That slogan, my friend, advertised a toy.
I kid you not.
The 1980s were the time of things companies could get away with murder over. By the early 1990s, any hopes of keeping that up were dashed. Gone were the cartoon as a product placement (and largely, the end of Saturday morning cartoons as we knew them), out was marketing heavily to children on the level companies were accustomed to, and definitely out were toys that had all the look and appeal of something dangerous.
In other words, realistic-looking water guns were so history. But for the last half of the 1980s, this was actually a thing. And its slogan slapped you in the face with it.
Or rather, shot water at you to create the logo. Can your water pistol do that?
1985, LJN’s Entertech introduced a line of realistic-looking water gun toys, revolutionary in a time of water pistols that were brightly-colored plastic, had poor range, and were quite simply squirt guns. We all have played with neon-colored water pistols one time or another, and Entertech looked to change the market.
Don’t believe me? Watch the commercial, and find out more!
This commercial (gathered from a tape of cartoons filmed in June 1987 and given to me by my fiancee to “comb through” two years ago) demonstrated the second generation of Entertech’s realistic-looking water guns, as well as that sweet water grenade balloon-filling toy. I laughed my butt off watching kids get pelted with water balloons in slow motion!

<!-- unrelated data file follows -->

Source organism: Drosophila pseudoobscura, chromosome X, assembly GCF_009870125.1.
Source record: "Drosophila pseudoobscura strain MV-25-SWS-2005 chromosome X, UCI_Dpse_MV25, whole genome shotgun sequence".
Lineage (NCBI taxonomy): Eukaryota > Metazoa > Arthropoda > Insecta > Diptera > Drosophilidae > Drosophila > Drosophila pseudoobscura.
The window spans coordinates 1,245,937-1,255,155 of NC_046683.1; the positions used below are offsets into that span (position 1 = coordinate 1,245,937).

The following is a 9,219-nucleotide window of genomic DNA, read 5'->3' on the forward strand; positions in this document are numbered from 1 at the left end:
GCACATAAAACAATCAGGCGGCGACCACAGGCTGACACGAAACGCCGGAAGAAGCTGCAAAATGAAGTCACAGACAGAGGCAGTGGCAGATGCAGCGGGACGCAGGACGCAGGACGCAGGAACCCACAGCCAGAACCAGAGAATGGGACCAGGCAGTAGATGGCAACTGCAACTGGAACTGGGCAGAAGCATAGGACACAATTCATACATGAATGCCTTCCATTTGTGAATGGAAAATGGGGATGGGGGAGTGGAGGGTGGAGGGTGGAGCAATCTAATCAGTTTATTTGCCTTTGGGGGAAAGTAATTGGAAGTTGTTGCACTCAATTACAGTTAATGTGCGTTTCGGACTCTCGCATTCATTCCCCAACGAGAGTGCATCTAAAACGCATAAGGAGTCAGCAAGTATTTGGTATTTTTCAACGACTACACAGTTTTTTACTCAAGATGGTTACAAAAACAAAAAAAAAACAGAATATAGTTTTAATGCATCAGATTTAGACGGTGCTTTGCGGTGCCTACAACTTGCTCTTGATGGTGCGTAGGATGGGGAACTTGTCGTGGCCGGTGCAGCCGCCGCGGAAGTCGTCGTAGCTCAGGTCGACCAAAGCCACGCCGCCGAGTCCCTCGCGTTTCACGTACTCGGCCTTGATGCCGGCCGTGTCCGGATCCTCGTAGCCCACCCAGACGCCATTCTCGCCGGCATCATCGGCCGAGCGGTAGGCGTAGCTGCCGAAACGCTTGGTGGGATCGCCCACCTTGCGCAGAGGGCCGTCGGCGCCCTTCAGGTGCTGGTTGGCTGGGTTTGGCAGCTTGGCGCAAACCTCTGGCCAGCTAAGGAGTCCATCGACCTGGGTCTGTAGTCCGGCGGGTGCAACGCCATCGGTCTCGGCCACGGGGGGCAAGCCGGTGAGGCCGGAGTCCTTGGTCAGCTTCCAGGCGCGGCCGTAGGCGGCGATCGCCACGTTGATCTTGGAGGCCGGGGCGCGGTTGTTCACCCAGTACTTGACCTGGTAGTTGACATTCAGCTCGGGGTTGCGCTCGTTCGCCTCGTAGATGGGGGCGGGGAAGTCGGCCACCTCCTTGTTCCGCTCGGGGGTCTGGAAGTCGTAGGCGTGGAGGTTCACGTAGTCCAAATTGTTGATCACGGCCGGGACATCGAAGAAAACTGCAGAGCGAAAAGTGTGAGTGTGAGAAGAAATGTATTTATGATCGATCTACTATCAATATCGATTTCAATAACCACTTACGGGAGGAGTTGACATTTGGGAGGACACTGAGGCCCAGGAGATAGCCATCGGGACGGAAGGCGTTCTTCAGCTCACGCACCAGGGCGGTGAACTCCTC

By this point though, enough controversy had brewed around their very existence, as cops had shot and killed children playing with them, based on the belief that they were real weapons and not just toys. Conversely, criminals were using the Entertech toys to perform their criminal actions – you know, rob banks and stores. So, due to that, the guns were manufactured with blaze orange-colored caps in 1987, and later models took on more of a “water pistol” look with less realism and more neon.
Because the 1980s needed more neon.
By 1990, LJN was purchased by Acclaim Entertainment, and shifted LJN’s focus to video game production, as it would increase the number of titles they would be able to produce for the Nintendo Entertainment System. In September 1990, the Entertech name was sold for $1.7 million, effectively ending their run as the water gun that was seriously a cut above the rest.
You can still play War, but it takes on a whole other tone with Super Soakers.
Dan Larson covered the controversy behind the brand his show, Toy Galaxy.
The look, the feel, the controversy…SO REAL!
Alas, this was a toy from a time where there was more pushing the limits of what toy companies could get away with marketing to children…until there no longer could keep it up.
And there you have it, controversy killed the toy line. It kills other things, but this was certainly one of those times it seemed necessary.
Honestly, can you imagine the parents of today if these were available? I can’t even imagine!
Tomorrow, on Flashback Friday, more commercial goodness from the archives, hopefully not tinged with controversy and easily-offended populations.
Have a great Throwback Thursday!